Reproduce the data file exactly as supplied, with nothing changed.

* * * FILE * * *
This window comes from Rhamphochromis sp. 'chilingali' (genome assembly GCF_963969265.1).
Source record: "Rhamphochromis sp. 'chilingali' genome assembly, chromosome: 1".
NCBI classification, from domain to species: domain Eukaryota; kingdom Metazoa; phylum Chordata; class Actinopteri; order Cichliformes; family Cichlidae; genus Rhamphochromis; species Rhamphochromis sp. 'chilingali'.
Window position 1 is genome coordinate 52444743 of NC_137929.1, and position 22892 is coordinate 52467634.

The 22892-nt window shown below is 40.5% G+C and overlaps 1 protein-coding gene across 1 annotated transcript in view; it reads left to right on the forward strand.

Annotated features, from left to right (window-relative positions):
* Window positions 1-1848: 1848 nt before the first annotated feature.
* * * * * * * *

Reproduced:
This window comes from Rhamphochromis sp. 'chilingali' (genome assembly GCF_963969265.1).
Source record: "Rhamphochromis sp. 'chilingali' genome assembly, chromosome: 1".
NCBI classification, from domain to species: domain Eukaryota; kingdom Metazoa; phylum Chordata; class Actinopteri; order Cichliformes; family Cichlidae; genus Rhamphochromis; species Rhamphochromis sp. 'chilingali'.
Window position 1 is genome coordinate 52444743 of NC_137929.1, and position 22892 is coordinate 52467634.

The 22892-nt window shown below is 40.5% G+C and overlaps 1 protein-coding gene across 1 annotated transcript in view; it reads left to right on the forward strand.

Annotated features, from left to right (window-relative positions):
* Window positions 1-1848: 1848 nt before the first annotated feature.